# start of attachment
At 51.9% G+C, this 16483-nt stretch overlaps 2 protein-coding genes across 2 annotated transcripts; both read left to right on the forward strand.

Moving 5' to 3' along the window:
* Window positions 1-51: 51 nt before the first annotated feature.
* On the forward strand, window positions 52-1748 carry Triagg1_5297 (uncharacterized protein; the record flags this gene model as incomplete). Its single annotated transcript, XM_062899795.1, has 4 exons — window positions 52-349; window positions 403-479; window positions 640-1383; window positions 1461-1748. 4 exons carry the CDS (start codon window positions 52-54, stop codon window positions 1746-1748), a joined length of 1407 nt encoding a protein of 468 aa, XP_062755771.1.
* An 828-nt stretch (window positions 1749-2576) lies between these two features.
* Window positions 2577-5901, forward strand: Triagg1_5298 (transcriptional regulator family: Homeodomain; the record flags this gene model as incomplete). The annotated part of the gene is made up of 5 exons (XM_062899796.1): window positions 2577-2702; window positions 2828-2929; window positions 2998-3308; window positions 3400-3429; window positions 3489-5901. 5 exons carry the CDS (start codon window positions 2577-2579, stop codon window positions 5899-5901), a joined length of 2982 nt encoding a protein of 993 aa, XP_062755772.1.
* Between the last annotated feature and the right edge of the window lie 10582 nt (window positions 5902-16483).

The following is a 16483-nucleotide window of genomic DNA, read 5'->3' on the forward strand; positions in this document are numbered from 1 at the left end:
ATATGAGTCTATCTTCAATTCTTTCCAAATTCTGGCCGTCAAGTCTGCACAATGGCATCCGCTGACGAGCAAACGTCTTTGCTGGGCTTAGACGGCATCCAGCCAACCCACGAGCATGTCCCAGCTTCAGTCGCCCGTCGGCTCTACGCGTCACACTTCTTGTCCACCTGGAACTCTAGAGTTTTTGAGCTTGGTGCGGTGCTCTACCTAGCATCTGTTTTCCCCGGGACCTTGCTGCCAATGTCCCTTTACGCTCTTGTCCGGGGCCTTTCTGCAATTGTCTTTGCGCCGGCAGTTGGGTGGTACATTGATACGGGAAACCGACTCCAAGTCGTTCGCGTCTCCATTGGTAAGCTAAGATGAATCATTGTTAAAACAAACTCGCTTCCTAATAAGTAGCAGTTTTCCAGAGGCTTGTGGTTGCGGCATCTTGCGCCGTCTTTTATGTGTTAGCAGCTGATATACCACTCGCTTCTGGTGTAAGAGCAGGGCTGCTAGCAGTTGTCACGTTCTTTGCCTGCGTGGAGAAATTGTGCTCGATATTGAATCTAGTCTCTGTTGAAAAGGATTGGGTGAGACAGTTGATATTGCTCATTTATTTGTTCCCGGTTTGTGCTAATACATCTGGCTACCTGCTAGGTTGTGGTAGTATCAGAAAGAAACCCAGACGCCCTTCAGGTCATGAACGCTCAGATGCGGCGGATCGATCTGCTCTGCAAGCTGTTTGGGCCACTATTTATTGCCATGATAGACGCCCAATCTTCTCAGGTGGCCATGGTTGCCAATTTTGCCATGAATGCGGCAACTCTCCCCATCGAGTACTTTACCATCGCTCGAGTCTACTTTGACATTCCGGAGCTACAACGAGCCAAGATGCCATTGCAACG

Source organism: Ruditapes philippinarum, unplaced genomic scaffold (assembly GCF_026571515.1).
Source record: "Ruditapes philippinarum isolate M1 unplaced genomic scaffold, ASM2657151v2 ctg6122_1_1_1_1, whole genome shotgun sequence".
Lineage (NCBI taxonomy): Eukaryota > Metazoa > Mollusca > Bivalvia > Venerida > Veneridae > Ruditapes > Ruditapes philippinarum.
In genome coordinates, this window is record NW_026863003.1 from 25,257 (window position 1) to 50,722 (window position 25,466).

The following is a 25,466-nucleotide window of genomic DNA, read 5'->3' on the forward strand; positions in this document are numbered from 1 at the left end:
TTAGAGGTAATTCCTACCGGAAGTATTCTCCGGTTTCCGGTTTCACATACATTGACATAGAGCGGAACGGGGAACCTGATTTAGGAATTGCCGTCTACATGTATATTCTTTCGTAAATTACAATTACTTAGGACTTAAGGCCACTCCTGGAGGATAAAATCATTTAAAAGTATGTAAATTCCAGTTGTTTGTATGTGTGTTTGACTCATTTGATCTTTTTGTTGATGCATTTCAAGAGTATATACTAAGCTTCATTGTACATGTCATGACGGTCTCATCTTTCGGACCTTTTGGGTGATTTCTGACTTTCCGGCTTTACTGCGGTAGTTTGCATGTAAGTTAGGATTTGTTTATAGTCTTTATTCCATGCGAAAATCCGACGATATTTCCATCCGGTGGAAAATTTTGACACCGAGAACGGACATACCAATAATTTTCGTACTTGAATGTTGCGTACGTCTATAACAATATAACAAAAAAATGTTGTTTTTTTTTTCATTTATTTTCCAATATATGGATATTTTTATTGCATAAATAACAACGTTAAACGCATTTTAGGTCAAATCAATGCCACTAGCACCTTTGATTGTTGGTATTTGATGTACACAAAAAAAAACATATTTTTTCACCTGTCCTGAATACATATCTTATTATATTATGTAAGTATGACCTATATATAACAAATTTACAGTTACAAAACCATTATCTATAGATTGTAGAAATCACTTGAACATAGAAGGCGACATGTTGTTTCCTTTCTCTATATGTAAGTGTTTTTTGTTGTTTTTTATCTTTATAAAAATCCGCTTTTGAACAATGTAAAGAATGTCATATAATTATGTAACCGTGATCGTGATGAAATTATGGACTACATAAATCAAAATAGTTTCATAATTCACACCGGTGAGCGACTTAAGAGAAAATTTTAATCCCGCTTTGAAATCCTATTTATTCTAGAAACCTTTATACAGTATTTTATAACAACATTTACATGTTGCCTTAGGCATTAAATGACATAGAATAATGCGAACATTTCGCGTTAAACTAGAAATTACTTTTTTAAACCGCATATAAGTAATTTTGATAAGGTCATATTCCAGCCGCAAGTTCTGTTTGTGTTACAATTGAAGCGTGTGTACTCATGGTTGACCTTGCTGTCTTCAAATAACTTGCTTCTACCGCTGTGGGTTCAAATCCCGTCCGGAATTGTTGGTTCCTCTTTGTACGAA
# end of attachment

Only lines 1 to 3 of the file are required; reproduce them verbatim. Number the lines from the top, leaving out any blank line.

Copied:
At 51.9% G+C, this 16483-nt stretch overlaps 2 protein-coding genes across 2 annotated transcripts; both read left to right on the forward strand.

Moving 5' to 3' along the window:
* Window positions 1-51: 51 nt before the first annotated feature.